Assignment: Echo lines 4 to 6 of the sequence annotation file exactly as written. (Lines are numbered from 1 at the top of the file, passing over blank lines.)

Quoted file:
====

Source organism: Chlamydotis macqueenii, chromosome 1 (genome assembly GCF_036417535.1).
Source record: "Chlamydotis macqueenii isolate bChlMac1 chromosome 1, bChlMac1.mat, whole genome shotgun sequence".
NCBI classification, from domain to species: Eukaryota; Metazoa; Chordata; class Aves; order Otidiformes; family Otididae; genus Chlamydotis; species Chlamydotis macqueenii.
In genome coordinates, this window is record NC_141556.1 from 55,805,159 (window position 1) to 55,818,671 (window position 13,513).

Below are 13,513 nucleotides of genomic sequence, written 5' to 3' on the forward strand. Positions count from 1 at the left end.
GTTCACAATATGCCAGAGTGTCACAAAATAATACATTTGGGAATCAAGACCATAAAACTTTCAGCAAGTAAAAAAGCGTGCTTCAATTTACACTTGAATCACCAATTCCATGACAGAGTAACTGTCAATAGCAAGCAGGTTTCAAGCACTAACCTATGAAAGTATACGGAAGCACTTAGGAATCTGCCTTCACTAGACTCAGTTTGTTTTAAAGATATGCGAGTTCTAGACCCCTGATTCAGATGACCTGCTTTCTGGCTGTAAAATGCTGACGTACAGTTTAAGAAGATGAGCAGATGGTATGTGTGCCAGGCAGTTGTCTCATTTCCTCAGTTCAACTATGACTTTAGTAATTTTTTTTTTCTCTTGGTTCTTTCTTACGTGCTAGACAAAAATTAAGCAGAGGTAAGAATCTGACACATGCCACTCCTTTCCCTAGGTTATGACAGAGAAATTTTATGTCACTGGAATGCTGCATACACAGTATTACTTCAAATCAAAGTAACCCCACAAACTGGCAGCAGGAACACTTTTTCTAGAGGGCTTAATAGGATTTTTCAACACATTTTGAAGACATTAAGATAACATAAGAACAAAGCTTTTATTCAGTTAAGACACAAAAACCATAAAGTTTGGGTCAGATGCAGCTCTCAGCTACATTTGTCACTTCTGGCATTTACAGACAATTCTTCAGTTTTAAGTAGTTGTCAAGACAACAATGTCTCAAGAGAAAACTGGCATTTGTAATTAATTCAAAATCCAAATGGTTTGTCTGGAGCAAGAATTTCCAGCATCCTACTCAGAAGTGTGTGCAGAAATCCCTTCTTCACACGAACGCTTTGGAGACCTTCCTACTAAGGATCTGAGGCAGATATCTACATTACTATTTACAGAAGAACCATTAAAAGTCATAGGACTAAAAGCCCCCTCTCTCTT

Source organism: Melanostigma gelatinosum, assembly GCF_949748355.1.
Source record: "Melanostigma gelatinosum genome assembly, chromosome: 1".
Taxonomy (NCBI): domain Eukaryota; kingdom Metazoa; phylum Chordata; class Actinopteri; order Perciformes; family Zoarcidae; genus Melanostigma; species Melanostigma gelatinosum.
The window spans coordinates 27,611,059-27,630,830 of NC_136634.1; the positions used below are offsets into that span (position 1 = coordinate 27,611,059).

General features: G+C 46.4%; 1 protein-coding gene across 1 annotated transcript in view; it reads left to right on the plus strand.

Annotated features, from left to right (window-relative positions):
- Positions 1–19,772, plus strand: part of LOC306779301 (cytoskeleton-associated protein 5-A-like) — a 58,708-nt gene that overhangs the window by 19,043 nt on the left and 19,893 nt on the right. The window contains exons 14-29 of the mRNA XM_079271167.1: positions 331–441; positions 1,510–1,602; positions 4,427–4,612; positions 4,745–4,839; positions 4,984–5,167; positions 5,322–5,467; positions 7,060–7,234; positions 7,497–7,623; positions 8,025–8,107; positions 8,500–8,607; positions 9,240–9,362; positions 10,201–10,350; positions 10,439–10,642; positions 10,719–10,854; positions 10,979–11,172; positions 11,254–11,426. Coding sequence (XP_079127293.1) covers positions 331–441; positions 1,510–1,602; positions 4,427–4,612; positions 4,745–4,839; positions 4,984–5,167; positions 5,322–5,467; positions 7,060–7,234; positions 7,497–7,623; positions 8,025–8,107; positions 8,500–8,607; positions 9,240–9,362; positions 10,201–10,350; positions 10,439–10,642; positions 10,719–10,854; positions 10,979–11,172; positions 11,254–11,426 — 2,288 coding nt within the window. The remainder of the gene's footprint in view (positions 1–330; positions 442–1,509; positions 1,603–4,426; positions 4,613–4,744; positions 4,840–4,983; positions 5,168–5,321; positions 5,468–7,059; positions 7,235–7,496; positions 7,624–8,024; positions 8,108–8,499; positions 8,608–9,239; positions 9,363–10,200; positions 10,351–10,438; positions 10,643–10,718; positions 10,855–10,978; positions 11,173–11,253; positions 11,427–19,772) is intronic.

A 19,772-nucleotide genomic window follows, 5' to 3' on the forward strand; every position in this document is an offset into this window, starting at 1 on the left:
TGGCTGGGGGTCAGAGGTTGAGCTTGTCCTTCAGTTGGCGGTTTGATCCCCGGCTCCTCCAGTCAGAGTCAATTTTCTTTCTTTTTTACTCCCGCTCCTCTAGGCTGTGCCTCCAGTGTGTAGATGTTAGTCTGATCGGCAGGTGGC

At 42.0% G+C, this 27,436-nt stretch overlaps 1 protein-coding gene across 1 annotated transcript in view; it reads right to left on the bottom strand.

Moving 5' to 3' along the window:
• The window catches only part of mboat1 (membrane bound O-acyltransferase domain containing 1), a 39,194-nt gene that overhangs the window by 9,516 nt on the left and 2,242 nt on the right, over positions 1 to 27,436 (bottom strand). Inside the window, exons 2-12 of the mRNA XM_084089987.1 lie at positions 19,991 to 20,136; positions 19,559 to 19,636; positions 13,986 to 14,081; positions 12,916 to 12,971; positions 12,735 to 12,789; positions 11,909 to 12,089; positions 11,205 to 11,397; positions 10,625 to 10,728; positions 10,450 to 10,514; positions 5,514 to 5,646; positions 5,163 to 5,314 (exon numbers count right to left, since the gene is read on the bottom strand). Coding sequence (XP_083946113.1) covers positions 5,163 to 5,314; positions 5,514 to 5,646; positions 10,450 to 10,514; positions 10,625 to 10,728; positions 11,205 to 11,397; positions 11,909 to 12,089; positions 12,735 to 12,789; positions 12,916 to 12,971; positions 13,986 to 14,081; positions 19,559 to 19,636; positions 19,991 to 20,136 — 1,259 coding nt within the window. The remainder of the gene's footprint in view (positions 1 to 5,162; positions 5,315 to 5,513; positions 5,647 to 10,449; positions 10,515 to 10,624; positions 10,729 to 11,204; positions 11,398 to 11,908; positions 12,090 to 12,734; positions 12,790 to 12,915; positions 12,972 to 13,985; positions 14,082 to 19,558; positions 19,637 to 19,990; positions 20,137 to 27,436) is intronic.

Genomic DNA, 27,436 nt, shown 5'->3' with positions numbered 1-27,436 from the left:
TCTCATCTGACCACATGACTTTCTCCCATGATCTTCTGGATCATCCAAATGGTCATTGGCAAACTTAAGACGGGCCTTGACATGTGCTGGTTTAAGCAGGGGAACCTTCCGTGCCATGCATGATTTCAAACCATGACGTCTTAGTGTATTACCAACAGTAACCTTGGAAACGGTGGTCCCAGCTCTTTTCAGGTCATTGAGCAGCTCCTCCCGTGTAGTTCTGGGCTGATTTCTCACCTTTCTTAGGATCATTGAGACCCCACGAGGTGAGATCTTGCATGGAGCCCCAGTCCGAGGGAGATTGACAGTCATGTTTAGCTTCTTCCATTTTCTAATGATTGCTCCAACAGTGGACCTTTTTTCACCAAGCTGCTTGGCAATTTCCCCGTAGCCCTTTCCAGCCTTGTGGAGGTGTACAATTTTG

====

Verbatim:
In genome coordinates, this window is record NC_141556.1 from 55,805,159 (window position 1) to 55,818,671 (window position 13,513).

Below are 13,513 nucleotides of genomic sequence, written 5' to 3' on the forward strand. Positions count from 1 at the left end.
GTTCACAATATGCCAGAGTGTCACAAAATAATACATTTGGGAATCAAGACCATAAAACTTTCAGCAAGTAAAAAAGCGTGCTTCAATTTACACTTGAATCACCAATTCCATGACAGAGTAACTGTCAATAGCAAGCAGGTTTCAAGCACTAACCTATGAAAGTATACGGAAGCACTTAGGAATCTGCCTTCACTAGACTCAGTTTGTTTTAAAGATATGCGAGTTCTAGACCCCTGATTCAGATGACCTGCTTTCTGGCTGTAAAATGCTGACGTACAGTTTAAGAAGATGAGCAGATGGTATGTGTGCCAGGCAGTTGTCTCATTTCCTCAGTTCAACTATGACTTTAGTAATTTTTTTTTTCTCTTGGTTCTTTCTTACGTGCTAGACAAAAATTAAGCAGAGGTAAGAATCTGACACATGCCACTCCTTTCCCTAGGTTATGACAGAGAAATTTTATGTCACTGGAATGCTGCATACACAGTATTACTTCAAATCAAAGTAACCCCACAAACTGGCAGCAGGAACACTTTTTCTAGAGGGCTTAATAGGATTTTTCAACACATTTTGAAGACATTAAGATAACATAAGAACAAAGCTTTTATTCAGTTAAGACACAAAAACCATAAAGTTTGGGTCAGATGCAGCTCTCAGCTACATTTGTCACTTCTGGCATTTACAGACAATTCTTCAGTTTTAAGTAGTTGTCAAGACAACAATGTCTCAAGAGAAAACTGGCATTTGTAATTAATTCAAAATCCAAATGGTTTGTCTGGAGCAAGAATTTCCAGCATCCTACTCAGAAGTGTGTGCAGAAATCCCTTCTTCACACGAACGCTTTGGAGACCTTCCTACTAAGGATCTGAGGCAGATATCTACATTACTATTTACAGAAGAACCATTAAAAGTCATAGGACTAAAAGCCCCCTCTCTCTT